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dc.contributor.authorArika, Wycliffe Makori
dc.contributor.authorKibiti, Cromwell Mwiti
dc.contributor.authorNjagi, Joan Murugi
dc.contributor.authorNgugi, Mathew Piero
dc.date.accessioned2020-04-27T12:17:51Z
dc.date.available2020-04-27T12:17:51Z
dc.date.issued2019-12
dc.identifier.other7359235
dc.identifier.urihttps://ir.tum.ac.ke/handle/123456789/17311
dc.descriptionThe original publication found at https://doi.org/10.1155/2019/7359235.en_US
dc.description.abstractObesity is the main component of metabolic syndromes involving distinct etiologies that target different underlying behavioral and physiological functions within the brain structures and neuronal circuits. An alteration in the neuronal circuitry stemming from abdominal or central obesity stimulates a cascade of changes in neurochemical signaling that directly or indirectly mediate spontaneously emitted behaviors such as locomotor activity patterns, anxiety, and exploration. Pharmacological agents available for the treatment of neurologic disorders have been associated with limited potency and intolerable adverse effects. These have necessitated the upsurge in the utilization of herbal prescriptions due to their affordability and easy accessibility and are firmly embedded within wider belief systems of many people. Gnidia glauca has been used in the management of many ailments including obesity and associated symptomatic complications. However, its upsurge in use has not been accompanied by empirical determination of these folkloric claims. The present study, therefore, is aimed at determining the modulatory effects of dichloromethane leaf extract of Gnidia glauca on locomotor activity, exploration, and anxiety-like behaviors in high-fat diet-induced obese rats in an open-field arena. Obesity was experimentally induced by feeding the rats with prepared high-fat diet and water ad libitum for 6 weeks. The in vivo antiobesity effects were determined by oral administration of G. glauca at dosage levels of 200, 250, and 300 mg/kg body weight in high-fat diet-induced obese rats from the 6th to 12th week. Phytochemical analysis was done using gas chromatography linked to mass spectroscopy. Results indicated that Gnidia glauca showed anxiolytic effects and significantly increased spontaneous locomotor activity and exploration-like behaviors in HFD-induced obese rats. The plant extract also contained phytocompounds that have been associated with amelioration of the main neurodegenerative mediators, viz., inflammation and oxidative stress. These findings provide “qualified leads” for the synthesis of new alternative therapeutic agents for the management of neurologic disorders. However, there is a need to conduct toxicity studies of Gnidia glauca to establish its safety profiles.en_US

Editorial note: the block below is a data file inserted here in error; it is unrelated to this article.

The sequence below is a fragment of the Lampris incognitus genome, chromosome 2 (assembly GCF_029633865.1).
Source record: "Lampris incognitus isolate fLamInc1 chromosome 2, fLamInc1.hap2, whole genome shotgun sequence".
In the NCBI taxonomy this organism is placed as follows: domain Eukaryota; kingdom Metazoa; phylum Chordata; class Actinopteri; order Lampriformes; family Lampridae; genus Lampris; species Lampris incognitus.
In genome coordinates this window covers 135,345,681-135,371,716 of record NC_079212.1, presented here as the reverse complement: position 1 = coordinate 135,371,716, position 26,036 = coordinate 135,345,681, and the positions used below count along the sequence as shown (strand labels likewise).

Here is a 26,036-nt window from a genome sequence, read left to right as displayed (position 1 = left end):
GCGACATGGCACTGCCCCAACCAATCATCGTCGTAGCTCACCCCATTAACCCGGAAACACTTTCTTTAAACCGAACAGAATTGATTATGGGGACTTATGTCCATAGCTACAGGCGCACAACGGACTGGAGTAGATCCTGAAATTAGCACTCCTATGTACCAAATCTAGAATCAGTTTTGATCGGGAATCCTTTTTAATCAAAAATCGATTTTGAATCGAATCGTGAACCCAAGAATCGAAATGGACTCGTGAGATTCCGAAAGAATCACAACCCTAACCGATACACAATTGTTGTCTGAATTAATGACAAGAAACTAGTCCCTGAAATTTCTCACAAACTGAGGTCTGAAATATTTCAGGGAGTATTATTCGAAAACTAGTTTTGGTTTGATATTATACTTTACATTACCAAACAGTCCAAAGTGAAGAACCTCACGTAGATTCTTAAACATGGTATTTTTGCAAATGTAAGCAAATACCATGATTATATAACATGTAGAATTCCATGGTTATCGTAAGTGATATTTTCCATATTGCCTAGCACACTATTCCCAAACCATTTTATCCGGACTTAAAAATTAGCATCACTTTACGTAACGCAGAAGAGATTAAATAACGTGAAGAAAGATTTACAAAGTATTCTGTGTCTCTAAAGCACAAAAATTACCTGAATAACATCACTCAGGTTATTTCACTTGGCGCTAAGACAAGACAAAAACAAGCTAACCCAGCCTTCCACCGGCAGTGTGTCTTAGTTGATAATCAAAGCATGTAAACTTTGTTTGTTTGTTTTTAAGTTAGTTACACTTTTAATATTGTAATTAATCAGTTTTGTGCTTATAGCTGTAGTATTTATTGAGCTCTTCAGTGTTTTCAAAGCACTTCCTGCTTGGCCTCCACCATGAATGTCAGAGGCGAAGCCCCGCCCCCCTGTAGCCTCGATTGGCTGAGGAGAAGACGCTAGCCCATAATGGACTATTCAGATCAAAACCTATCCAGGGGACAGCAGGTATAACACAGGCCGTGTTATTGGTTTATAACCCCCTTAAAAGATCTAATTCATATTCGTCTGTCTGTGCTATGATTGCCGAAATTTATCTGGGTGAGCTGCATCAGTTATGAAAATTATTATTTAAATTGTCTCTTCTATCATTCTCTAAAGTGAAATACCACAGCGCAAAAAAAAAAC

dc.description.sponsorshipTechnical University of Mombasaen_US
dc.language.isoenen_US
dc.publisherHindawi Behavioural Neurologyen_US
dc.subjectDCM Leaf Extract of Gnidia glaucaen_US
dc.subjectLocomotor Activity, Anxiety, and Exploration-Like Behaviorsen_US
dc.subjectHigh-Fat Diet-Induced Obese Ratsen_US
dc.titleEffects of DCM Leaf Extract of Gnidia glauca (Fresen) on Locomotor Activity, Anxiety, and Exploration-Like Behaviors in High-Fat Diet-Induced Obese Ratsen_US
dc.typeArticleen_US


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